/Travel’s Covid-19 Blues Are Likely Here to Stay—‘People Will Go Out of Business’

Travel’s Covid-19 Blues Are Likely Here to Stay—‘People Will Go Out of Business’

The pandemic travel bust that hit tourism-dependent economies may only just be beginning.

Tourist destinations from Thailand to Iceland had been hoping Covid-19 vaccines would allow countries to reopen their borders and drive a much-needed recovery in 2021. Now, with vaccine rollouts delayed in some places and new virus strains appearing, it is looking more likely that international travel could be stalled for years.

After declaring that 2020 was the worst year for tourism on record, with one billion fewer international arrivals, the United Nations World Tourism Organization says prospects for a 2021 rebound have worsened. In October, 79% of experts polled by the agency believed a 2021 rebound was possible. Only 50% said they believed that in January, and some 41% didn’t think travel would reach pre-pandemic levels until 2024 or beyond.

James Sowane, who owns a transportation company catering to tourists in Fiji, called a staff meeting earlier this month and told employees to start looking for other jobs. He recently took advantage of a government-assistance program and had brought back some laid-off workers, optimistic that vaccines could spark a travel rebound as early as April.

James Sowane and his wife, Lala, at their tourism company Pacific Destinations Fiji. Mr. Sowane thinks tourists won’t return to Fiji until next year.



Photo:

JAMES SOWANE

But now Mr. Sowane doesn’t think tourists will return until next year, and he and his wife can’t afford to keep paying wages at their company, Pacific Destinations Fiji. He is borrowing from his bank to keep a few core employees.

“The hardest thing is looking them in the eye,” Mr. Sowane said. “You’re seeing their wife and their children and their husbands because we know them so well.”

Before the pandemic, travel, tourism and related business activity accounted for 10% of the global economy, and one in 10 jobs, according to estimates from the World Travel & Tourism Council. Many places, from Pacific islands to Macau to Greece, were even more reliant on tourism than that.

“People will go out of business,” said Ross Dowling, an honorary professor of tourism at Edith Cowan University in Australia. “They’re not going to survive if they can’t adapt, and no amount of resilience is going to get you through another year.”

As of Feb. 1, air tickets issued for international travel in the coming six months were 15.5% of what they were in 2019, down roughly 2 percentage points compared with Jan. 1, according to travel analytics company ForwardKeys. Scheduled flights this month are down nearly 50% globally compared with February 2019, with some markets down about 90%, according to data company Cirium.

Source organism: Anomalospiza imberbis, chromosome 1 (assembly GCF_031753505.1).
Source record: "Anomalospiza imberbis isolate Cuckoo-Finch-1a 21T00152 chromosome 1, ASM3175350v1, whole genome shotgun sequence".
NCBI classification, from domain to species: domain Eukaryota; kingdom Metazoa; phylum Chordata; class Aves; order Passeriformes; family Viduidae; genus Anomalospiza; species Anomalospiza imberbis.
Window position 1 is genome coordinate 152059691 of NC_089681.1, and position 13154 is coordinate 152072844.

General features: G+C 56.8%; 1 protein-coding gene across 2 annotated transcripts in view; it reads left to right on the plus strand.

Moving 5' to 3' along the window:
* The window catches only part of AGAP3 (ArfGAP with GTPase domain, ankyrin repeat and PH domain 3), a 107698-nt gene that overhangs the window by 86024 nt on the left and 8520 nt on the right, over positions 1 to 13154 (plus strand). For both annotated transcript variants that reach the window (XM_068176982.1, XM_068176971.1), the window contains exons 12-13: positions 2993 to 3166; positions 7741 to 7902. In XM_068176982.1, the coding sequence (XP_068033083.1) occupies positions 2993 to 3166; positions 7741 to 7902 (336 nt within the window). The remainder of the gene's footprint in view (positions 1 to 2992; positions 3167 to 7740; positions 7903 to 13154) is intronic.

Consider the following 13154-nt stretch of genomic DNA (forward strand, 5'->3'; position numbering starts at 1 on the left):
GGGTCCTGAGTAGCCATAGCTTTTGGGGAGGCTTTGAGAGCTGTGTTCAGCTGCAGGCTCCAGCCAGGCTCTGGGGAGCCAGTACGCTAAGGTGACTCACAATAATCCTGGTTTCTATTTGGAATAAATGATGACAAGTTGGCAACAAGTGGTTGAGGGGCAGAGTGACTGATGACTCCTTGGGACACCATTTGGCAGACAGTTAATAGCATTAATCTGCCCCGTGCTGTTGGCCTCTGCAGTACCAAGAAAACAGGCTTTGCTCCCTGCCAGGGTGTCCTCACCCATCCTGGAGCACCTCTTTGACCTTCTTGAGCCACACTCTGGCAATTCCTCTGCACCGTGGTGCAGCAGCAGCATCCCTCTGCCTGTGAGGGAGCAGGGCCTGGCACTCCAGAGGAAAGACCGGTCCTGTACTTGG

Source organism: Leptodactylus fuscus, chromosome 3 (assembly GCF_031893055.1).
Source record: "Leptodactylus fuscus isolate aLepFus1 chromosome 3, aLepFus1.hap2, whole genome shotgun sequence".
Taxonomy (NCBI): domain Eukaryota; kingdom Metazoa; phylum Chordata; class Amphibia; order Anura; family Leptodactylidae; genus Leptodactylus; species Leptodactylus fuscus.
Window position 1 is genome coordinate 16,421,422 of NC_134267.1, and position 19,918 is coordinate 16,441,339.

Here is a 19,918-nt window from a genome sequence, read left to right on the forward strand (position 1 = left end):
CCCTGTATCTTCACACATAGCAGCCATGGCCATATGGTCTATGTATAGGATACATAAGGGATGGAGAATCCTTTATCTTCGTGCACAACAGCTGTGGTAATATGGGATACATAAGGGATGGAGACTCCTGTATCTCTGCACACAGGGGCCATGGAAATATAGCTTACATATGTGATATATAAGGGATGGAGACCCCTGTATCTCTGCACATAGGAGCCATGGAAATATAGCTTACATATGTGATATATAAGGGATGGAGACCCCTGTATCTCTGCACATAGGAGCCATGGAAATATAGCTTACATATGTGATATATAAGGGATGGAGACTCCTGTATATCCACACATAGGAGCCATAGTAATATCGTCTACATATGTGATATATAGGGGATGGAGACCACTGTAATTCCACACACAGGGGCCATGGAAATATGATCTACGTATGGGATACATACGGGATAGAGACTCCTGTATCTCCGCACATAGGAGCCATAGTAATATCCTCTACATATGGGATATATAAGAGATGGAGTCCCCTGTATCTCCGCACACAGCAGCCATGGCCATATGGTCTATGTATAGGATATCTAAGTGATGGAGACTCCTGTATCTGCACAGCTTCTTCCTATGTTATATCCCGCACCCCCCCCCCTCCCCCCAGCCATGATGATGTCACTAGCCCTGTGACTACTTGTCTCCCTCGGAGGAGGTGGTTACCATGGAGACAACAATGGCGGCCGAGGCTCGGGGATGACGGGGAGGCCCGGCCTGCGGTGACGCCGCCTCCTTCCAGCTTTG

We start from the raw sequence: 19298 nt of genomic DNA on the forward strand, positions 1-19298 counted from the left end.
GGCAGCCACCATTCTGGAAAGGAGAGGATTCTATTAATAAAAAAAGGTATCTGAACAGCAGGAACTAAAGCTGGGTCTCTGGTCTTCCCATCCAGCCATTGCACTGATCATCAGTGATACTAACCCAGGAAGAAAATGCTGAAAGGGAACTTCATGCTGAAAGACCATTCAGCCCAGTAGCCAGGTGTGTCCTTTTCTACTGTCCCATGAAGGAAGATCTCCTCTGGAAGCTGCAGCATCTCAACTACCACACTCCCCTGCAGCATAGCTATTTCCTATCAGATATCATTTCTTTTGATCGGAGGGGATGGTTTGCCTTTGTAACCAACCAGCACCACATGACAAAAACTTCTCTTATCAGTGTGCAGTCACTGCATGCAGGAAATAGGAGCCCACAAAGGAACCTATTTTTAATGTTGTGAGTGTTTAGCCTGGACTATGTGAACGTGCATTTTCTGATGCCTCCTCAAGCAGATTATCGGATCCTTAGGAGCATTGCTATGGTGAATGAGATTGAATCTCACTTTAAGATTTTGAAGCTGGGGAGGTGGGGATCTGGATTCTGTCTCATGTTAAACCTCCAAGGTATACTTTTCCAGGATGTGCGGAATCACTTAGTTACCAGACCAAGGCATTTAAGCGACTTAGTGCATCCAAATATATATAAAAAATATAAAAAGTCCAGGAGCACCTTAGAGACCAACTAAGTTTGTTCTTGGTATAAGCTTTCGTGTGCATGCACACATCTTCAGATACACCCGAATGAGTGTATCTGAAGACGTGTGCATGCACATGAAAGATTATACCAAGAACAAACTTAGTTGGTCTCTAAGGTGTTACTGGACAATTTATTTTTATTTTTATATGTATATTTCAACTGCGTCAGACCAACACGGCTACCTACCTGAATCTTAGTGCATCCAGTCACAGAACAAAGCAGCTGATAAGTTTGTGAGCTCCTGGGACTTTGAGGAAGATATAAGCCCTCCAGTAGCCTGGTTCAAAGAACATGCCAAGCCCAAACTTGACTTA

Long Road Back

Travel experts around the world are expecting a difficult slog.

When do you expect a rebound in international tourism in your country?

When do you expect international tourism to return to pre-pandemic 2019 levels in your country?

In the U.S., the demand for hotels isn’t forecast to return to 2019 levels until 2023, with room prices not fully recovering until 2025, according to a joint forecast from hotel-data company STR and Tourism Economics. Gross travel bookings in the U.S., including hotels, air tickets and car rentals, are expected to still be below 2019 levels in 2024, estimates travel-market research firm Phocuswright. It forecasts the recovery in Europe will be even slower.

“Vaccines were expected to be the great panacea,” said Charuta Fadnis, who leads Phocuswright’s research team. But at current vaccination rates, less than 20% of the world’s population is expected to be inoculated this year, according to recent estimates by

UBS.

“We expect governments to be cautious when reopening borders,” she said.

Some destinations popular with domestic travelers are hopeful that increased visits by locals will lessen the blow. But while that helped last summer in Europe, it is unclear if governments will loosen restrictions like last year, a move that contributed to the continent’s harsh second wave of the pandemic.

Temporary changes in the industry could start to become permanent. Airlines and cruise operators have mothballed planes and ships and laid off or furloughed tens of thousands of people world-wide. Some hotels have closed to save cash until more customers return. Workers are looking for new careers.